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Clinical Psychology

     Clinical psychology is one field of psychology that deals with the understanding and treatment of abnormal behaviour. It is broad field that includes both practice and research. A clinical psychologist diagnoses and treats patients with psychological problems, and also trains, teaches, and conducts research in a hospital, clinic, school or office. In doing so, a clinical psychologist will apply the principles of psychology to assessment, prevention and rehabilitation of psychological distress, disability, dysfunctional behaviour and health risk behaviour.

     A clinical psychologist is required to have received a PhD or PsyD before they may practice, which includes 4 to 6 years in graduate school and at least one year spent in clinical internships.

     In approaching human problems clinical psychologists use a broad approach consisting of assessment, diagnosis, consultation, treatment, program development, administration and research. Clinical psychologists seek to develop and use a classification system of abnormal behaviour, to understand abnormal behaviour and its causes, and to find cures for abnormal behaviour. They cater to a broad population including children, adolescents, adults, the elderly, families, groups and disadvantaged groups. For example, a clinical psychologist must determine whether the behaviour that an individual exhibits is only a little unordinary, or whether it is abnormal in a way that will cause the individual problems. As well, once this factor has been determined the psychologist must determine how to go about treating someone who exhibits abnormal behaviour.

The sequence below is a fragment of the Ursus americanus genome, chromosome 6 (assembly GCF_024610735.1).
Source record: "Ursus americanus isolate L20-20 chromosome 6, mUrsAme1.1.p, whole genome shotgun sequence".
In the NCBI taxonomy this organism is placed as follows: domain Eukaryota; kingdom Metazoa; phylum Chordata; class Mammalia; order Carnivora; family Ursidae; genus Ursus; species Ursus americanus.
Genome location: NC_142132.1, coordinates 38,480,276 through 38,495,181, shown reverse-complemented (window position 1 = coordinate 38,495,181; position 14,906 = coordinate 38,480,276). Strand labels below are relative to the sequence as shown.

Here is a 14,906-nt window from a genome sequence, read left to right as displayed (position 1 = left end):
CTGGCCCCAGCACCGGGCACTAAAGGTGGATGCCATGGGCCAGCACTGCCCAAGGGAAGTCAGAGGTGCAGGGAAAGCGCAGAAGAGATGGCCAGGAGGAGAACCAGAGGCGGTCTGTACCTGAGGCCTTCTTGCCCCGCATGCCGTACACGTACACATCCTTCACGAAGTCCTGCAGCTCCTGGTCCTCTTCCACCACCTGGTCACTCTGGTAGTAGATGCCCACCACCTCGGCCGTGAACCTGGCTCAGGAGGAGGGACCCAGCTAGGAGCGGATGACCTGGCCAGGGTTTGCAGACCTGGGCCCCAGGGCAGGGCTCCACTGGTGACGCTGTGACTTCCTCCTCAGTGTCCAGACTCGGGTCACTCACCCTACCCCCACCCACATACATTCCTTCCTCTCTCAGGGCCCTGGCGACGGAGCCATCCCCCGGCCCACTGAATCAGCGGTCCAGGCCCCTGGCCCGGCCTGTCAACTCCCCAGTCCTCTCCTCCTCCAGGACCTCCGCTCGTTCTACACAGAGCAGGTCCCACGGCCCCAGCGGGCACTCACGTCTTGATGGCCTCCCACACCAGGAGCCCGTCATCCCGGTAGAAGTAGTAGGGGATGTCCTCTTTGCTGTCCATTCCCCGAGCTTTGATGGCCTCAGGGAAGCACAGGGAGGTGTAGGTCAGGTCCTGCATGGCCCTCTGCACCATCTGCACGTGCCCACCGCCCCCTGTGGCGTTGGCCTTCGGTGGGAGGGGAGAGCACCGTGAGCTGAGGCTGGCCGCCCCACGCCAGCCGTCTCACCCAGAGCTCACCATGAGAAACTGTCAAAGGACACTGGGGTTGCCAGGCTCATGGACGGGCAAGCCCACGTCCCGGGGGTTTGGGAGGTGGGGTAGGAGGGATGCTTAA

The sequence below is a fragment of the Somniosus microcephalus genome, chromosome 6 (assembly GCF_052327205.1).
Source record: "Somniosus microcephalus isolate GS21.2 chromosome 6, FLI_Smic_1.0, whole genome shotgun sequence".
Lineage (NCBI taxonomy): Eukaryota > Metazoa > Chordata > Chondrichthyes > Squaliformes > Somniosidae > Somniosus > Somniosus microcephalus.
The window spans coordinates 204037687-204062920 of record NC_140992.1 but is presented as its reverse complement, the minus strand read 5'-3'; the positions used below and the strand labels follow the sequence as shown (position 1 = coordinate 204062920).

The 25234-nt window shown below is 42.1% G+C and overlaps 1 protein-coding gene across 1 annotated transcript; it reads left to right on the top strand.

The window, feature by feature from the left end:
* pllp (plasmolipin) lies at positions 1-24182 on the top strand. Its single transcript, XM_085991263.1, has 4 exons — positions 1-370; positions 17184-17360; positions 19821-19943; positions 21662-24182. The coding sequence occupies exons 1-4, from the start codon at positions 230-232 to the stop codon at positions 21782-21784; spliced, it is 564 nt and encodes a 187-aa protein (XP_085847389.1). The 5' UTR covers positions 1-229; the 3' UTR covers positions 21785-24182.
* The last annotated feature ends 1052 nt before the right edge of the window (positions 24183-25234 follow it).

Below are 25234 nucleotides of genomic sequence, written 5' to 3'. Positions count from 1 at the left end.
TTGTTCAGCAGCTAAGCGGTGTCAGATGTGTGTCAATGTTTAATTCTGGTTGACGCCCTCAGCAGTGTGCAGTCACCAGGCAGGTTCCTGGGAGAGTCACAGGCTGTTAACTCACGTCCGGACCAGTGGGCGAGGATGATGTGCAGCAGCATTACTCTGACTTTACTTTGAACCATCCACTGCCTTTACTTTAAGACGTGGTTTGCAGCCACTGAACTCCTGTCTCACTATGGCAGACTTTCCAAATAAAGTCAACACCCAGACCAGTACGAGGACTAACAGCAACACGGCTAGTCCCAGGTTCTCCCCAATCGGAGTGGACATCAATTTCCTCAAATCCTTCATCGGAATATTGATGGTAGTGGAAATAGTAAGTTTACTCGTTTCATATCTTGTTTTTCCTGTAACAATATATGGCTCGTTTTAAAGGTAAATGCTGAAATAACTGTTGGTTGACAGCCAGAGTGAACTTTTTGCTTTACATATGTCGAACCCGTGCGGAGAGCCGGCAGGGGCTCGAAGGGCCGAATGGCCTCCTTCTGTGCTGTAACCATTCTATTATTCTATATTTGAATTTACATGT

Clinical psychologists will use case studies, experimentation and testing to determine the above. Case studies are used in clinical work , as the client and the psychologist deal directly with each other. A case study is the investigation of a single individual that is conducted in order to draw general conclusions about the behaviour of that person. Case studies are essential for understanding the problems that people face and the best route of treatment for them.

     Within their diagnosis process, the clinical psychologist uses scales, known as "clinical scales." As well, many psychologists are involved in the production of these scales and in improving the validity and reliability of them. Clinical scales measure abnormal behaviours that may be by-products of problems such as depression, hysteria, paranoia, schizophrenia and social introversion (shyness).

     Clinical psychologists that work in the diagnosis and treatment of abnormal behaviour can be considered mental health professionals that practice"psychotherapy." Psychotherapy is a formal relationship between a professional and an individual who is seeking help for their psychological problems.

     Ethical standards are important in clinical psychology. A psychologist must conduct their activities in a highly ethical manner, and are required to be familiar with the ethical standards relevant to their activities. Some ethical matters that may be considered include confidentiality, guidelines in counseling women and children and guidelines in using animals in research for psychology.

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